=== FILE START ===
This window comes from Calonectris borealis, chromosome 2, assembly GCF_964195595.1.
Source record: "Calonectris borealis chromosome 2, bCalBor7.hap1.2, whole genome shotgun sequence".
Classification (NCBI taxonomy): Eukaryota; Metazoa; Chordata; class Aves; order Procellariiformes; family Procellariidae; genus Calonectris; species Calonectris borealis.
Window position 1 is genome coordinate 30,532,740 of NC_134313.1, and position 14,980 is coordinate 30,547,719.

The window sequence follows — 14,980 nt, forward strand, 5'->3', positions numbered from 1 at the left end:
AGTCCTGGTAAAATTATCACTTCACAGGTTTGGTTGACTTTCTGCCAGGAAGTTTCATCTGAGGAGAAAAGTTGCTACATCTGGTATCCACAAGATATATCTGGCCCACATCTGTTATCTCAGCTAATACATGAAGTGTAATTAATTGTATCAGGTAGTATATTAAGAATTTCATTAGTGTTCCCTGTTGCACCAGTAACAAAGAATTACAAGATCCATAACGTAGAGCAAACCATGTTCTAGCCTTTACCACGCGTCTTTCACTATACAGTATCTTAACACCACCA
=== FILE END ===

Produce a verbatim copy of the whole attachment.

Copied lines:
This window comes from Calonectris borealis, chromosome 2, assembly GCF_964195595.1.
Source record: "Calonectris borealis chromosome 2, bCalBor7.hap1.2, whole genome shotgun sequence".
Classification (NCBI taxonomy): Eukaryota; Metazoa; Chordata; class Aves; order Procellariiformes; family Procellariidae; genus Calonectris; species Calonectris borealis.
Window position 1 is genome coordinate 30,532,740 of NC_134313.1, and position 14,980 is coordinate 30,547,719.

The window sequence follows — 14,980 nt, forward strand, 5'->3', positions numbered from 1 at the left end:
AGTCCTGGTAAAATTATCACTTCACAGGTTTGGTTGACTTTCTGCCAGGAAGTTTCATCTGAGGAGAAAAGTTGCTACATCTGGTATCCACAAGATATATCTGGCCCACATCTGTTATCTCAGCTAATACATGAAGTGTAATTAATTGTATCAGGTAGTATATTAAGAATTTCATTAGTGTTCCCTGTTGCACCAGTAACAAAGAATTACAAGATCCATAACGTAGAGCAAACCATGTTCTAGCCTTTACCACGCGTCTTTCACTATACAGTATCTTAACACCACCA